Analyzing Book Description Copy

by James Scott Bell

One of the key elements of selling online these days is the ability to write book descriptions (also called “cover copy”) that sizzle and do the job in three paragraphs or so. In this age of short attention spans, you can’t afford to waste any space. You can read about one method of generating good cover copy here(h/t Jodie Renner).

For amusement recently, I randomly looked at some descriptions from bestselling authors. You ought to do the same. Go through Amazon and study the best books in your genre. See what professional marketing people have come up with. Figure out what works and doesn’t work for you. Then write your own copy accordingly.
Below are links to Amazon for three book descriptions (I didn’t want to overstep copyright concerns by producing them in full). Give each a quick read and then come back for my analysis.
Innocence by Dean Koontz

The first line is pretty good. Captures me and makes me want to read the next line (which is the whole secret of copywriting).
But that second line is a bit soft. I would change “do her harm” to “kill her.”
I would like to see more specificity in the third paragraph. What is it that creates the “bond”? What sort of “reckoning” are we talking about here? Why are these two people involved?
The last line, of course, is purely for the author. If you’re Dean Koontz, you deserve such praise. But my advice for us mere mortals: do not use over-the-top fluff. You can mention kudos, but only if you back it up with something like a nice blurb from a well-known writer, or a review from a trusted source. I don’t care how good your self-published thriller is, it is not going to “leave readers transformed forever and change the course of history for all mankind.”  
NYPD RED 2 by James Patterson & Marshall Karp

This copy starts with a “headline” style, which is often a good idea. But only if the headline is short and to the point. Here, I would take out the whole parenthetical statement and leave this: NYPD Red hunts a killer who is on an impossible mission.
The next two paragraphs are excellent. They are specific and to the point and tell me exactly what type of story this is. It has both outer plot (serial killer) and inner journey (Kylie has been acting strange recently). It’s all there.
The puffery about Patterson is, of course, also well-deserved. But notice that it is backed up with a clip from a trusted source.
Stand Up Guy by Stuart Woods
The headline focuses on the series character, which is fine. Readers of the series will want to know about it. “Edge-of-your-seat adventure” is a cliché, of course. I wonder if readers have a slightly negative reaction to such things, even subconsciously. Maybe it doesn’t matter. I’m not sure. What are your thoughts on it?
The first paragraph has some issues. What is a “well-deported” gentleman? I had to look up deported, and found out it’s an archaic word for “conduct.” Key copyrighting tip: Don’t make readers work hard! Write in such a way that a middle school student could read the copy and not get tripped up by any of it. 

Also, is there enough at stake? Does “keenly interested” indicate enough trouble? 
The second paragraph gets us a little closer to specifics and how they involve the lead character. I’m okay with that.
Now here’s one for a short story:
Sometimes, comedy can seem like death…
For Pete “The Harv” Harvey, stand up comedy is a serious business. At least, he wants it to be. But the struggle to make it in the glitter dome of L.A. hasn’t exactly been a smashing success.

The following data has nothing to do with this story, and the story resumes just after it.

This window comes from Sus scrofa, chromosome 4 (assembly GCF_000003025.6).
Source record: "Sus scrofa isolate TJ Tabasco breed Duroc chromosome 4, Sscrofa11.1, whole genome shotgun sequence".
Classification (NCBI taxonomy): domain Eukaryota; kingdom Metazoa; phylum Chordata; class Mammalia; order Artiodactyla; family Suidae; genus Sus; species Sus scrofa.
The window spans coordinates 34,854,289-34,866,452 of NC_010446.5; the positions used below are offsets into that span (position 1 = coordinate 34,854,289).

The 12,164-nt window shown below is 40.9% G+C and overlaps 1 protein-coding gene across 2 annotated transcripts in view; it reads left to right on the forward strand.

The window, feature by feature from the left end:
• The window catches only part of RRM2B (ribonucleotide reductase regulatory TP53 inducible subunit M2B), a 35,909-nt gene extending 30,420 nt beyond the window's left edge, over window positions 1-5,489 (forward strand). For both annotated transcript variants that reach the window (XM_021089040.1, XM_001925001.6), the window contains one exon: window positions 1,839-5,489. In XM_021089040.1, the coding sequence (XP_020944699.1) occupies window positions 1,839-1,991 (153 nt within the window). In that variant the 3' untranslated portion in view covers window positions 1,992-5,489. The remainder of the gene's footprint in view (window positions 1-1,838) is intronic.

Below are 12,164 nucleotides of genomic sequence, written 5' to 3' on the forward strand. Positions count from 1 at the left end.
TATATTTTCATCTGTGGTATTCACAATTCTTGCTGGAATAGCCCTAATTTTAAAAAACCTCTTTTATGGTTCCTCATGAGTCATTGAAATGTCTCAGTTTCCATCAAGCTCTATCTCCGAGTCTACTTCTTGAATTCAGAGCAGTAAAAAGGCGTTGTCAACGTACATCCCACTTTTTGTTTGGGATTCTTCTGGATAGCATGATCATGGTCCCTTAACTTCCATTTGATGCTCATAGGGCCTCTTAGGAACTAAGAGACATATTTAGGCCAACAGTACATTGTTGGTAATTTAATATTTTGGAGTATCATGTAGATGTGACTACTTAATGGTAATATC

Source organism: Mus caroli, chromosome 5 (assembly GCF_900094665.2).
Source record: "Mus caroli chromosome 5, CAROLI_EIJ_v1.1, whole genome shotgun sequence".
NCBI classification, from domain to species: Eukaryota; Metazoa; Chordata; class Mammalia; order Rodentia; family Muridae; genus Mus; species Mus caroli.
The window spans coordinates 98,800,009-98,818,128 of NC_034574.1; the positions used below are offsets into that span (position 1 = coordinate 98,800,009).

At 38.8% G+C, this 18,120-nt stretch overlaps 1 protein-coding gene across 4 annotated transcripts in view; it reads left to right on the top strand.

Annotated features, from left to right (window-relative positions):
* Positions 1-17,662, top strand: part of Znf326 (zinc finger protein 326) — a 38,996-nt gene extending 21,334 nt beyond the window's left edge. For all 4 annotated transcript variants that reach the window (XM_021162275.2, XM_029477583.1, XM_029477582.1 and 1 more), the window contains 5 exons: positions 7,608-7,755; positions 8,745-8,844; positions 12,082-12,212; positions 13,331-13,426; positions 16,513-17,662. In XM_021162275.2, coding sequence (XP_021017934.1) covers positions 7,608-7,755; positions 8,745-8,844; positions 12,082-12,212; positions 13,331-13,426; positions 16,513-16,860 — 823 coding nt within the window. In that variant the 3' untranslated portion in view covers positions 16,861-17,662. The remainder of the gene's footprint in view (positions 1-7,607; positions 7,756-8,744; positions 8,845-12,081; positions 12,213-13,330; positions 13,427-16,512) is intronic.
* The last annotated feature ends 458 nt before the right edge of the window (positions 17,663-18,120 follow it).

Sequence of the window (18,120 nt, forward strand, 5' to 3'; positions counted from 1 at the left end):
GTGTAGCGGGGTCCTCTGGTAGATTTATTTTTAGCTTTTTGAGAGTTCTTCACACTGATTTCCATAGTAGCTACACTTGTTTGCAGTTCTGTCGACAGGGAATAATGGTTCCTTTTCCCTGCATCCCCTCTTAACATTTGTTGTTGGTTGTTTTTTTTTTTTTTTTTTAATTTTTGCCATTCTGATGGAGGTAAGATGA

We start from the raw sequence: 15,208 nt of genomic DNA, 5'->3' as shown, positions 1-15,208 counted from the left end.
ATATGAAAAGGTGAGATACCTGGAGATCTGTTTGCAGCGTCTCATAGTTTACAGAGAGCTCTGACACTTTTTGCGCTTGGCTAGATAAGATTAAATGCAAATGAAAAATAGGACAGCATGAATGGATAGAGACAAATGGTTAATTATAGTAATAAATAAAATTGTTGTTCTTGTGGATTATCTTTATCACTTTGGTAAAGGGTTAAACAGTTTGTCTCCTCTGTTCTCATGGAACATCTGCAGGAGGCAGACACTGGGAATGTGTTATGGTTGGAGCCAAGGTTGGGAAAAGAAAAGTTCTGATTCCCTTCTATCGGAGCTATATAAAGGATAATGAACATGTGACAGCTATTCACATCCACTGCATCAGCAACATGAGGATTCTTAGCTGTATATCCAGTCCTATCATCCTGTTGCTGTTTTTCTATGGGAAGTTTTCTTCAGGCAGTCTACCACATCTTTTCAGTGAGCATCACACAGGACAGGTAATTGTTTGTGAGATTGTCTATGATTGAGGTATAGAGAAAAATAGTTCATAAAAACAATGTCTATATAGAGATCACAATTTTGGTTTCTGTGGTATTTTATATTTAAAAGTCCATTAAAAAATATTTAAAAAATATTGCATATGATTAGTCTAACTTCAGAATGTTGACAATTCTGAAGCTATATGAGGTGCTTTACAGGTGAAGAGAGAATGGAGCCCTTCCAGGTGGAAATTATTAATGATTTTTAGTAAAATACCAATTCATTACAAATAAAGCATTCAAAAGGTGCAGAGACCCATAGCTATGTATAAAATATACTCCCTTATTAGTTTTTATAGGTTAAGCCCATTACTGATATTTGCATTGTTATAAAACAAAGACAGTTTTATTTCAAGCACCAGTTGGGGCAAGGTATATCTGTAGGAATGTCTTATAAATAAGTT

One night, after bombing onstage at a local club, Pete wonders if his next stop is managing a car wash. Then a man sits next to him at the bar–a man with an almost unbelievable proposition. One that could mean a whole lot of money to Pete “The Harv” Harvey, who will soon learn that deals too good to be true are no laughing matter.
I think the author did okay with that. It’s brief and to the point, gives the set up and then gets out of the way.

And here’s more news: This story, “No Laughing Matter,” is FREE today through Wednesday on Kindle. The favor of a review is requested.
Go ahead and get the story now. I’ll wait.
Welcome back! Now dive in and leave a comment on book descriptions. What do you think works, or doesn’t work? What grabs you? What makes you shrug your shoulders and go “Meh”?

34 thoughts on “Analyzing Book Description Copy

  1. Interesting. Found the Koontz blurb too vague to be interesting. The other 2 novel descriptions were much more detailed & interesting. Of those 3, the blurb that would lure me to investigate further is Stand Up Guy–though that seems like a really weird title.

    I’m into fast shopping, so the main thing I’m looking for is short yet detailed copy–enough to get the flavor of the story & what’s at stake, & be interested enough in the characters to visit some more.

    • You represent most readers today, BK. “Fast shopping.” So yes, one really has to capture attention immediately. Three paragraphs, and the first must compel moving on to the second, and the second to the third.

  2. Clichés used in blurbs like this do not upset me at all, quite the opposite. Makes it clear for me what kind of book this will be without any strain on my brain cells.

    Well-deported did not throw me. Probably due to the countless speeches from my mother during my teenage years. “How you deport yourself now will reflect on you for the rest of your life.” They just talked like that.

    ‘Keenly interested’ does nothing for me. Doesn’t interest me keenly or any other way. Too academically tame, somehow, for the genre.

    Of the three, I would pick Dean K.’s book to buy because; I already know and like him as an author; it sounds mysterious; and because of the questions it made you ask yourself. I want to know more.

    I’ve downloaded your story, will read and review shortly. Good thing I did as well. Once I did, Amazon showed all the books I’ve downloaded. Two I’d forgotten all about. Way too easy to buy books.

    • Amanda, you bring up a good point. The “cliche” may actually be a valuable shorthand for the type of book. IOW, it could save time in the evaluation process.

      Thus, “A heartwarming tale of family love” tells us one thing, and “A heart-pounding thriller of political intrigue” tells us another, and quickly, too.

  3. Jim,

    Once again, thanks for your wonderful instruction. I’m working on a one-sheet for the ACFW convention, so the advice works beautifully for that, too.

    Being a beginner, I am not qualified to critique the cover copy examples you reviewed. But I would mention that “well-deported” and “keenly interested” may be an attempt to set the “feel” of the story. (Of course I’ve not read the story.) In your exercise for creating back cover copy, you ask the question, “How do you want the story to ‘feel’ to the reader?” (PLOT AND STRUCTURE, Appendix B) Just a thought.